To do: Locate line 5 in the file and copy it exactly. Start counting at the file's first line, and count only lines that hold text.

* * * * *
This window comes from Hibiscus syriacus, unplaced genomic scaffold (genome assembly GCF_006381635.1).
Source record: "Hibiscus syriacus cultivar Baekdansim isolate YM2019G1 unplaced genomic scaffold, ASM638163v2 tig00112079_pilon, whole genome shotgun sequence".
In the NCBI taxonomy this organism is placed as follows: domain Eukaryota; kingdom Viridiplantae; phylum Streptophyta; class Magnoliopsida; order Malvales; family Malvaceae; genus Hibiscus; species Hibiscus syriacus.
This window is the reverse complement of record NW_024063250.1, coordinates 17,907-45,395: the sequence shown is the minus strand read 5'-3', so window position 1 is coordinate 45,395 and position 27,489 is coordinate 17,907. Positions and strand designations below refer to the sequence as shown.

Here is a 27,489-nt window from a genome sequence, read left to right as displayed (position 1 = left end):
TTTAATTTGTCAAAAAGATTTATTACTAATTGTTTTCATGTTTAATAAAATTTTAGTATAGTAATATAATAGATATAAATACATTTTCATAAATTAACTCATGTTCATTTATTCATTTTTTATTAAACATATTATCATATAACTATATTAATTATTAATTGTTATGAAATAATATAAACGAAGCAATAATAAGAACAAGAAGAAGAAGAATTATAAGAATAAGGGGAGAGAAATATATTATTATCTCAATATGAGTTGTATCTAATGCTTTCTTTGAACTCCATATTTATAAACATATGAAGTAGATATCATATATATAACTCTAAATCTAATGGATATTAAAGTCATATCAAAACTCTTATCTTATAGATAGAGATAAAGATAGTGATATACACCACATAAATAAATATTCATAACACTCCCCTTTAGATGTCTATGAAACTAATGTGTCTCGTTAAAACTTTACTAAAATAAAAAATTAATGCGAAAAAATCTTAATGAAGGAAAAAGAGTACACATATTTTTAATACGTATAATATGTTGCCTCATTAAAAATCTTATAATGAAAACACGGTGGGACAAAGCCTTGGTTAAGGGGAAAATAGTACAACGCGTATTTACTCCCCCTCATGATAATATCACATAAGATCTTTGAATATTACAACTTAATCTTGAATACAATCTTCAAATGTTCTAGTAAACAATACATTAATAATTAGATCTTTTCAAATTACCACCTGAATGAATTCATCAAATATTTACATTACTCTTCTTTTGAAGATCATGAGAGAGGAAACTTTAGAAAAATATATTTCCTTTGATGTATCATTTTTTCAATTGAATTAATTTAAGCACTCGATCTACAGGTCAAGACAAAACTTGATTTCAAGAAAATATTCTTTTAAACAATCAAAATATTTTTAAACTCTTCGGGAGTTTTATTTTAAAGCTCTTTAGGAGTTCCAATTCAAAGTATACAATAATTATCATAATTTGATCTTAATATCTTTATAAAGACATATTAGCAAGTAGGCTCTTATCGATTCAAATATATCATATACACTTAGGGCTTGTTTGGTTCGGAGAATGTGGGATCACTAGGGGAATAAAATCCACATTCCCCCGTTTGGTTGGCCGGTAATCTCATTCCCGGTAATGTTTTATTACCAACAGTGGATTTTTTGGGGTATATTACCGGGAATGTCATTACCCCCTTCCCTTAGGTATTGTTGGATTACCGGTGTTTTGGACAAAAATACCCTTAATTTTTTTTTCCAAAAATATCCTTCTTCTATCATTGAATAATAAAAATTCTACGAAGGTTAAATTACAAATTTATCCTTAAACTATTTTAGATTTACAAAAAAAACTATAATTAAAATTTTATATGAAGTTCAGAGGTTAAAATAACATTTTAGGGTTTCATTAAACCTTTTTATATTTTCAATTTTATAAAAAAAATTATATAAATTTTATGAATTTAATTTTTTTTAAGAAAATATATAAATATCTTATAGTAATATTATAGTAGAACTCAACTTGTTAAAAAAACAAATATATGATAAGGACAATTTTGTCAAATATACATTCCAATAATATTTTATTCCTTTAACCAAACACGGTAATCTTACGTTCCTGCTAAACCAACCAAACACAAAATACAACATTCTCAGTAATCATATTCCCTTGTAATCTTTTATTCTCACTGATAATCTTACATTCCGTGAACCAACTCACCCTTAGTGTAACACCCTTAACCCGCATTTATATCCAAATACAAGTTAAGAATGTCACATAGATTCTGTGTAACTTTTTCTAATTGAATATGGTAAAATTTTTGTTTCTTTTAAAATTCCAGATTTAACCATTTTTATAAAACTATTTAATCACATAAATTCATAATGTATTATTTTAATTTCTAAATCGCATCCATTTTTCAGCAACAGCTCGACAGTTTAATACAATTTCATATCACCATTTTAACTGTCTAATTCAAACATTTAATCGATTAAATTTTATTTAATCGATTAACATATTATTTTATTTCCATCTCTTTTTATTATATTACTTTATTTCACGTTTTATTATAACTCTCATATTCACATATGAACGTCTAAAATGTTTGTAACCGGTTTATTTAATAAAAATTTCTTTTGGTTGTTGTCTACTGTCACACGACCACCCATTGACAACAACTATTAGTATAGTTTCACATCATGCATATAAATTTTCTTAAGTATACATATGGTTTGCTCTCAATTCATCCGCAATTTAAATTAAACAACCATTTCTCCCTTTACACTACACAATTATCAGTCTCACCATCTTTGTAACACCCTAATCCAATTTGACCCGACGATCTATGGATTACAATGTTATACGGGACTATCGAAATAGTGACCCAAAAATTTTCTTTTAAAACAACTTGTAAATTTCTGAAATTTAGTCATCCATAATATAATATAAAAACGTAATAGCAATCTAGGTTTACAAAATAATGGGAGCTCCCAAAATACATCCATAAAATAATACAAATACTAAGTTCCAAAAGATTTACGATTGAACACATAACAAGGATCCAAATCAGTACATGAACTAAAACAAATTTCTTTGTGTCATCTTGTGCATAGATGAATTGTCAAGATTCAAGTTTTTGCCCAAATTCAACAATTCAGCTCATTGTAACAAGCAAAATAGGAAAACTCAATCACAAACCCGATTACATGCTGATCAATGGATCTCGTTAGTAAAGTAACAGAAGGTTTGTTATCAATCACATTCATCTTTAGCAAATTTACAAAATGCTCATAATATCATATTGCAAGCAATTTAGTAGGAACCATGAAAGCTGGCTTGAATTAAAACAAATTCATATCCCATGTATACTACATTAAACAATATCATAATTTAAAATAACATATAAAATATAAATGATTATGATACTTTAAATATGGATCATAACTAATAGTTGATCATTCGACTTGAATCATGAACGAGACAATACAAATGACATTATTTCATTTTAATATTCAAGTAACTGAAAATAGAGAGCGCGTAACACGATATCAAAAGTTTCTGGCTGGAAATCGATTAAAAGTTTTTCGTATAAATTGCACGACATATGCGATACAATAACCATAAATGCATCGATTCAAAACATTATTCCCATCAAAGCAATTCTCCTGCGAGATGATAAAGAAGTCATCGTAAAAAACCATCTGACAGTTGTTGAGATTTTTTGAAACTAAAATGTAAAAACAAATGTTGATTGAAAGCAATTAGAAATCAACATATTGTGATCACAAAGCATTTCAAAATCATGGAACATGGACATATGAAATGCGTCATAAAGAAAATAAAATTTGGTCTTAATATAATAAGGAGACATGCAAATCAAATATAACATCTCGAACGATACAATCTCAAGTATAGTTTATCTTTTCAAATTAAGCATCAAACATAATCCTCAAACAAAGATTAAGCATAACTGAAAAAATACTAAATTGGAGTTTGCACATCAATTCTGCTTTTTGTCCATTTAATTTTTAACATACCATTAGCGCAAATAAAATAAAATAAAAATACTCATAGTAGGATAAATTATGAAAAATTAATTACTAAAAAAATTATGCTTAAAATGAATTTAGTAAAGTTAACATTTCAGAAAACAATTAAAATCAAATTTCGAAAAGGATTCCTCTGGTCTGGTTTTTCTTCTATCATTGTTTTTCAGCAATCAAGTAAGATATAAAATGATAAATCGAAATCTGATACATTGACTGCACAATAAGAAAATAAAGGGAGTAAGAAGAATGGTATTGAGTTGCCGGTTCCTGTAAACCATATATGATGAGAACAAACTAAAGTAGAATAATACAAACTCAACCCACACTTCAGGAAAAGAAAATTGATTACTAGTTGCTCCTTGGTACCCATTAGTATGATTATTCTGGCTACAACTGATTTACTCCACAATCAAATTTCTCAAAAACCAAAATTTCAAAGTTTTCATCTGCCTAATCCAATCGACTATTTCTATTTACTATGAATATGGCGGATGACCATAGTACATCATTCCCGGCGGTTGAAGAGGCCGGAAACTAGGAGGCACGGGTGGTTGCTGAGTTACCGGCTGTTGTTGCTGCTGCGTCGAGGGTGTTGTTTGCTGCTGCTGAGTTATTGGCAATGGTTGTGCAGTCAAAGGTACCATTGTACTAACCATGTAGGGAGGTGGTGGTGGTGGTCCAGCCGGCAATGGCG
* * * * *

Here is a 27,489-nt window from a genome sequence, read left to right as displayed (position 1 = left end):